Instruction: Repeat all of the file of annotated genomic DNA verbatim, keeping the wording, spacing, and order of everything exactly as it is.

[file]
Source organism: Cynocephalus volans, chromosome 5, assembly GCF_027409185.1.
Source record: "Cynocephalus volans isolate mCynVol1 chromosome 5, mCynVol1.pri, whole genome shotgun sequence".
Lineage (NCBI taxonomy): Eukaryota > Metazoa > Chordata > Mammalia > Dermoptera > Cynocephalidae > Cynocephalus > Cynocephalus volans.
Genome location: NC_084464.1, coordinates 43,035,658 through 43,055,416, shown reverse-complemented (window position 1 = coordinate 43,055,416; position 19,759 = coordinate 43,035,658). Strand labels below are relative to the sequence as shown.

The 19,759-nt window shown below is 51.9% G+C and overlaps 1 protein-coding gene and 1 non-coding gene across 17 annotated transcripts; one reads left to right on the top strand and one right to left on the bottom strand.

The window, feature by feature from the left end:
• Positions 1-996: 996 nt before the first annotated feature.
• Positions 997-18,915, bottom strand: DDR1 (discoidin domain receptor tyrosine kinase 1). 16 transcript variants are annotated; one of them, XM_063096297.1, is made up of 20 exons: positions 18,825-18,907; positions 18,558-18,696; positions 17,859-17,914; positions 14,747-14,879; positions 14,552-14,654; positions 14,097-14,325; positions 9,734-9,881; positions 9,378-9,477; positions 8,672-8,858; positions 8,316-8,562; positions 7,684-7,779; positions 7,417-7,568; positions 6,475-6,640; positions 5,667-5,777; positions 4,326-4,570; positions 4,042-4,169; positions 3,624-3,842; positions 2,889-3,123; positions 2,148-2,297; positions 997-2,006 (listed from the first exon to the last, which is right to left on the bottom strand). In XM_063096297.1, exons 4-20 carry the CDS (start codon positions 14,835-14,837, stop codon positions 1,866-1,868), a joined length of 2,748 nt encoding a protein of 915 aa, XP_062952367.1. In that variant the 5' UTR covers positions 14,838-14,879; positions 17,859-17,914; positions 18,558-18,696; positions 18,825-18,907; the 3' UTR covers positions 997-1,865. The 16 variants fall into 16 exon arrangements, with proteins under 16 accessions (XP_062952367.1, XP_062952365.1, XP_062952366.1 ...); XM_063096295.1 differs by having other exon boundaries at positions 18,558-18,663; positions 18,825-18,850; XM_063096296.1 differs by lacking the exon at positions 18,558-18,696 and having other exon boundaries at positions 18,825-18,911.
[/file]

Source organism: Cynocephalus volans, chromosome 5, assembly GCF_027409185.1.
Source record: "Cynocephalus volans isolate mCynVol1 chromosome 5, mCynVol1.pri, whole genome shotgun sequence".
Lineage (NCBI taxonomy): Eukaryota > Metazoa > Chordata > Mammalia > Dermoptera > Cynocephalidae > Cynocephalus > Cynocephalus volans.
Genome location: NC_084464.1, coordinates 43,035,658 through 43,055,416, shown reverse-complemented (window position 1 = coordinate 43,055,416; position 19,759 = coordinate 43,035,658). Strand labels below are relative to the sequence as shown.

The 19,759-nt window shown below is 51.9% G+C and overlaps 1 protein-coding gene and 1 non-coding gene across 17 annotated transcripts; one reads left to right on the top strand and one right to left on the bottom strand.

The window, feature by feature from the left end:
• Positions 1-996: 996 nt before the first annotated feature.
• Positions 997-18,915, bottom strand: DDR1 (discoidin domain receptor tyrosine kinase 1). 16 transcript variants are annotated; one of them, XM_063096297.1, is made up of 20 exons: positions 18,825-18,907; positions 18,558-18,696; positions 17,859-17,914; positions 14,747-14,879; positions 14,552-14,654; positions 14,097-14,325; positions 9,734-9,881; positions 9,378-9,477; positions 8,672-8,858; positions 8,316-8,562; positions 7,684-7,779; positions 7,417-7,568; positions 6,475-6,640; positions 5,667-5,777; positions 4,326-4,570; positions 4,042-4,169; positions 3,624-3,842; positions 2,889-3,123; positions 2,148-2,297; positions 997-2,006 (listed from the first exon to the last, which is right to left on the bottom strand). In XM_063096297.1, exons 4-20 carry the CDS (start codon positions 14,835-14,837, stop codon positions 1,866-1,868), a joined length of 2,748 nt encoding a protein of 915 aa, XP_062952367.1. In that variant the 5' UTR covers positions 14,838-14,879; positions 17,859-17,914; positions 18,558-18,696; positions 18,825-18,907; the 3' UTR covers positions 997-1,865. The 16 variants fall into 16 exon arrangements, with proteins under 16 accessions (XP_062952367.1, XP_062952365.1, XP_062952366.1 ...); XM_063096295.1 differs by having other exon boundaries at positions 18,558-18,663; positions 18,825-18,850; XM_063096296.1 differs by lacking the exon at positions 18,558-18,696 and having other exon boundaries at positions 18,825-18,911.